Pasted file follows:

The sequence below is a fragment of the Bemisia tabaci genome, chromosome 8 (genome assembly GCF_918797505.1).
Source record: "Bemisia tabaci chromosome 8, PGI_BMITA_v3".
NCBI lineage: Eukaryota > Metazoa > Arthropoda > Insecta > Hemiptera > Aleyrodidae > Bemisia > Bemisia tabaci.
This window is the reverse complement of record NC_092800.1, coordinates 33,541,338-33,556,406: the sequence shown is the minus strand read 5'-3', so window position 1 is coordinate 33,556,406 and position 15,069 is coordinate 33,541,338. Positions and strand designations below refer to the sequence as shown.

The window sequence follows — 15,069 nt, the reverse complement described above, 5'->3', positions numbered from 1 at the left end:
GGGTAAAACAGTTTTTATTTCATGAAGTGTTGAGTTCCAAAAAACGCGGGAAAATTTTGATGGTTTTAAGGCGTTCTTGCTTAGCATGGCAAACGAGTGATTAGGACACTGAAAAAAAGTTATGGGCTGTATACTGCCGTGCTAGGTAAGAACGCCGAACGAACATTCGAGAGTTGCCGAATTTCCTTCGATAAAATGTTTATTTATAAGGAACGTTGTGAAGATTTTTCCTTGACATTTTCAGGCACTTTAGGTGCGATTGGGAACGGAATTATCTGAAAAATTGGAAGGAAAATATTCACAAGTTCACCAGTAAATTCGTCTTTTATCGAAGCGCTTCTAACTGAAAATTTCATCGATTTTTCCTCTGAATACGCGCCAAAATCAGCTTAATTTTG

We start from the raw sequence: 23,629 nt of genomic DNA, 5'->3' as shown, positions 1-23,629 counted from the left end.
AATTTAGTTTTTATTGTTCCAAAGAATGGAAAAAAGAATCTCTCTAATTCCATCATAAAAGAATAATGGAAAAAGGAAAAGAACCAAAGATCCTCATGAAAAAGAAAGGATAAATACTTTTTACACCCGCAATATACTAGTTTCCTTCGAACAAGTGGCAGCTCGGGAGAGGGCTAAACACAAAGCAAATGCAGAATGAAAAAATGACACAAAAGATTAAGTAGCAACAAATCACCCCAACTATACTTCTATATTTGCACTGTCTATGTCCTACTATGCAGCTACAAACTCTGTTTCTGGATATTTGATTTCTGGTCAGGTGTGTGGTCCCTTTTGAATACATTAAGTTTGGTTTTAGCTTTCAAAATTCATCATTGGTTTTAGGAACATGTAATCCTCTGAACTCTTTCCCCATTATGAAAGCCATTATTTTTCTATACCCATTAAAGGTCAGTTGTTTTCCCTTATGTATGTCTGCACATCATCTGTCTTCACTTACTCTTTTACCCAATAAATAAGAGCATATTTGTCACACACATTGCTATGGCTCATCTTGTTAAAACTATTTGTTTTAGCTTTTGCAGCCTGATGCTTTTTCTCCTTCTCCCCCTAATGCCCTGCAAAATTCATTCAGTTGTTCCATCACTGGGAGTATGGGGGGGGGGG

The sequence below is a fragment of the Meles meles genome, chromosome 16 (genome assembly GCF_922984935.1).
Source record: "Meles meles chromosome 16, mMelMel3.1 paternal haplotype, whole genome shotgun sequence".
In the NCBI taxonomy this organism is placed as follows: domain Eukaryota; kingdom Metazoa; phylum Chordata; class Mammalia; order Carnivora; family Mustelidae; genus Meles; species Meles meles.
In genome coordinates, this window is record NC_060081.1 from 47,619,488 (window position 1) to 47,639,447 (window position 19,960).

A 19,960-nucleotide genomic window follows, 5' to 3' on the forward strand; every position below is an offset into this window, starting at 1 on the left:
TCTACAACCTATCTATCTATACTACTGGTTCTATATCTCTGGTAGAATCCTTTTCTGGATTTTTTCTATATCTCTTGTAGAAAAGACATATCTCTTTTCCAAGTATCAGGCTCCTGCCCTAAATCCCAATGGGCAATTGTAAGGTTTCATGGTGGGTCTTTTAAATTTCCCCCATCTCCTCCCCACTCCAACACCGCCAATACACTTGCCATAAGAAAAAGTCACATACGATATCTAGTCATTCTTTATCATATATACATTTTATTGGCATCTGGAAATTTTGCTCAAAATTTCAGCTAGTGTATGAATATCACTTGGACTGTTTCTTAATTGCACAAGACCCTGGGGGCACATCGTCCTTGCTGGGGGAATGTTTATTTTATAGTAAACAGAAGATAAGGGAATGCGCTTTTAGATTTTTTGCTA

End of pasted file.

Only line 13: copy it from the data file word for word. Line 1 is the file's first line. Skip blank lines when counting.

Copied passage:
A 19,960-nucleotide genomic window follows, 5' to 3' on the forward strand; every position below is an offset into this window, starting at 1 on the left: